I haven't yet been convinced either by the glowing economic predictions of the event supporters ("free money!") or by the glowering portents of disaster ("no hotel rooms!") from the opponents. Despite all the histrionics, this is not a morality play; this is a business deal, and like every business deal, it holds advantages and disadvantages for the city. If council can get the financial guarantees it requested last week, it likely makes purely economic sense. The backers are already sinking $250 million (representing hundreds of jobs) into the facility, and if the event performs like this year's Super Bowl for the Metroplex, the return in taxes alone will more than cover the trust fund set-aside, as it did there – and that's before the millions in economic activity generated by the event itself and then (more importantly in the long run) the subsequent southeast development. If the event doesn't perform, the $4 million ante is the local organizing committee's problem.

It sticks in my craw that the comptroller promised what she couldn't deliver and provided a sloppy generic revenue estimate that was rightly torn apart by opponents at last week's council session. If the actual economic study – and the contractual guarantees of no liability for Austin – are not sufficiently convincing, the city can and should walk away and let Combs figure out how to make good on her sweet talk.

Photo Finish

I spoke with Assistant City Manager Sue Edwards about the proposed arrangements and asked her repeatedly if there's some way the city is going to be on the hook for anticipated or unanticipated costs for F1. She said she believes the anticipated $4 million return will be enough to cover any of the city's eligible event expenses, but she also went considerably beyond that in describing the city's posture in negotiating its contracts with F1 and the state. "What we've said is: If there are eligible expenses more than what we can get covered [by the fund]," Edwards said, "then Formula One has to cover those."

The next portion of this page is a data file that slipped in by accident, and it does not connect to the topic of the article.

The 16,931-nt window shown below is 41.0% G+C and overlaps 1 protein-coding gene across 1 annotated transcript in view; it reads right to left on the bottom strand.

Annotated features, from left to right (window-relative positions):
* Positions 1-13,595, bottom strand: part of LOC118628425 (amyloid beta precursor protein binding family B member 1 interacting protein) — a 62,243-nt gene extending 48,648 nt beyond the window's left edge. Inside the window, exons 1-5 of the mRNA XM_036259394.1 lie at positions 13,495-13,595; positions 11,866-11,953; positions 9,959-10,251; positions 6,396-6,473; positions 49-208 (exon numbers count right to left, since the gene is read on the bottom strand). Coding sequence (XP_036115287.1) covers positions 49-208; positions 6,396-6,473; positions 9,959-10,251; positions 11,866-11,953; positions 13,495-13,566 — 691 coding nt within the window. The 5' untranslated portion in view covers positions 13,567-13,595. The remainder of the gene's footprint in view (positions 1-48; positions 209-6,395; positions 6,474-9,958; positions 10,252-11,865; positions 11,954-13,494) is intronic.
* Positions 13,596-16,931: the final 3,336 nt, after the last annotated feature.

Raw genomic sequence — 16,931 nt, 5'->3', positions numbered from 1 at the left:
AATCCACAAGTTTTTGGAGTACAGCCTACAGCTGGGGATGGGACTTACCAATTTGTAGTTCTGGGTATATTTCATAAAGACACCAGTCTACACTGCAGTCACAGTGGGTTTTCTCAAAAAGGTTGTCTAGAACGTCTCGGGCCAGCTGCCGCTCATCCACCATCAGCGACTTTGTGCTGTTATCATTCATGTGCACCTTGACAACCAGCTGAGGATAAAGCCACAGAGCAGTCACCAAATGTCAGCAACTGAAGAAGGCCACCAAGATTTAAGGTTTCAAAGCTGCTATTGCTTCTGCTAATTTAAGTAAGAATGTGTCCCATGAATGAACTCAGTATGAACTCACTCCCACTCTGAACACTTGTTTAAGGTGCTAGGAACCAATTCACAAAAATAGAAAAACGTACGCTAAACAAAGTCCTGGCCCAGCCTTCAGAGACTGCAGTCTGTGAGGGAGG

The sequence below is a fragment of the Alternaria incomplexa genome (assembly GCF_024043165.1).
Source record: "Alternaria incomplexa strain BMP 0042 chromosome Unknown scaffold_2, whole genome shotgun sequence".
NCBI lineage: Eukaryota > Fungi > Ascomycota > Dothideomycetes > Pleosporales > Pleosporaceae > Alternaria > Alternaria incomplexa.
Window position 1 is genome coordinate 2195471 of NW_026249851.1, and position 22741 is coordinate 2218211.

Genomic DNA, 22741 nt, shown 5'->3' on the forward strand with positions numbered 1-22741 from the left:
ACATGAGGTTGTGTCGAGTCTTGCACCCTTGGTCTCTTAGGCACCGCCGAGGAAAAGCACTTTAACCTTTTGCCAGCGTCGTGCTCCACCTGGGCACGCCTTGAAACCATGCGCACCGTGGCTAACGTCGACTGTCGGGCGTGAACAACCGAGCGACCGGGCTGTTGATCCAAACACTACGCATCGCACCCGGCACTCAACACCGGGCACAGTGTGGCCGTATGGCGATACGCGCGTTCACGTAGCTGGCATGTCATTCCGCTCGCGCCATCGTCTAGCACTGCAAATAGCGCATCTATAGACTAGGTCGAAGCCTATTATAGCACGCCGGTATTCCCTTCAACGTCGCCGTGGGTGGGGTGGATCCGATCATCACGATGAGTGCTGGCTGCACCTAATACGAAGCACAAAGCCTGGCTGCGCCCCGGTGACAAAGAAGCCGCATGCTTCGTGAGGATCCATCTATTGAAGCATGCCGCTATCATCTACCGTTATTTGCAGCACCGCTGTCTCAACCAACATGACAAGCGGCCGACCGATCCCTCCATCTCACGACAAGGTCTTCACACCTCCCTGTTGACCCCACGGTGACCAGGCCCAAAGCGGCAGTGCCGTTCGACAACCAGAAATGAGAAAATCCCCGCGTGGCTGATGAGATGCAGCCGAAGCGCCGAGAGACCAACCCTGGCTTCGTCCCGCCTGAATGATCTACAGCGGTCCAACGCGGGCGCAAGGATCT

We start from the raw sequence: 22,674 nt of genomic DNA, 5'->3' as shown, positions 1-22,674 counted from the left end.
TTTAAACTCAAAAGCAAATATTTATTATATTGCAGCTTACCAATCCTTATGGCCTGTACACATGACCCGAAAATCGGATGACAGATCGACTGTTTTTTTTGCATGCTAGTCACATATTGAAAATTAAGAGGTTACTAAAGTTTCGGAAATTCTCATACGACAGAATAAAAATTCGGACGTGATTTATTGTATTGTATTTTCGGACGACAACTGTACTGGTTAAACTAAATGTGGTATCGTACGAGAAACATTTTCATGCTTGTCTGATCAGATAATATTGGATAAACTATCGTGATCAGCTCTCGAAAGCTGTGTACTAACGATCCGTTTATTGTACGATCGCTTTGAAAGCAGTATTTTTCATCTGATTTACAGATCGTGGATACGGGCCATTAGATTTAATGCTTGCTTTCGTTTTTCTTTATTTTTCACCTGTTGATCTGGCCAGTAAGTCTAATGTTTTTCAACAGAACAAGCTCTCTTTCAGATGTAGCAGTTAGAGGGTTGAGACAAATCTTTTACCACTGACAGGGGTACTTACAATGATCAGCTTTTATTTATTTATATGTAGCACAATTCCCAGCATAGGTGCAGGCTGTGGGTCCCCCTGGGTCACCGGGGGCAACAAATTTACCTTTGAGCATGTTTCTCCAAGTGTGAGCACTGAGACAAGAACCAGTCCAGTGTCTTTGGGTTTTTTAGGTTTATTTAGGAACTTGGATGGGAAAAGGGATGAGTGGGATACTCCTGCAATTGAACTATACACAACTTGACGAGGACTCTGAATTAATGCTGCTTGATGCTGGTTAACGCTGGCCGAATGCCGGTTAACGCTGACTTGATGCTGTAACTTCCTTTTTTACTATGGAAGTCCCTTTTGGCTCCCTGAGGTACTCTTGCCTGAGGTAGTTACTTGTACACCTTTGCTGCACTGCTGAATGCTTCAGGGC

While the specific form of that guarantee is still being discussed, Edwards reiterated: "We could say, 'Formula One, you cover any eligible expenses that we don't get reimbursed the first year.' There's a number of ways we could do that. But what we have said is: Any way that we do it, we're going to be held harmless."

So whatever council finally decides, it appears to be doing its level best to confirm Mayor Lee Leffingwell's assurances that no up-front city money will be put into a project that represents potentially major economic (and other) returns for Austin, and that the city will be guaranteed against loss. That's not to say the city should do the deal. As Watson said, under the state's current financial priorities and decision-making, it's difficult to justify even good economic development investments if the consequent return is not going to be reinvested in the state's basic necessities, like education and health care or even infrastructure.

The state's legislative actions have made the F1 deal much less palatable for Austin, and pending negotiations and more information, it's not yet clear that the city's participation makes sense. But whatever the final decision, the caricatures we've been offered so far by supporters or opponents will not be much help in making it. Unlike those caricatures, it's become a really tough call, and council should perform a complete and thorough due diligence on the tangible and intangible consequences of entering the game, before it decides to make a play or fold its cards.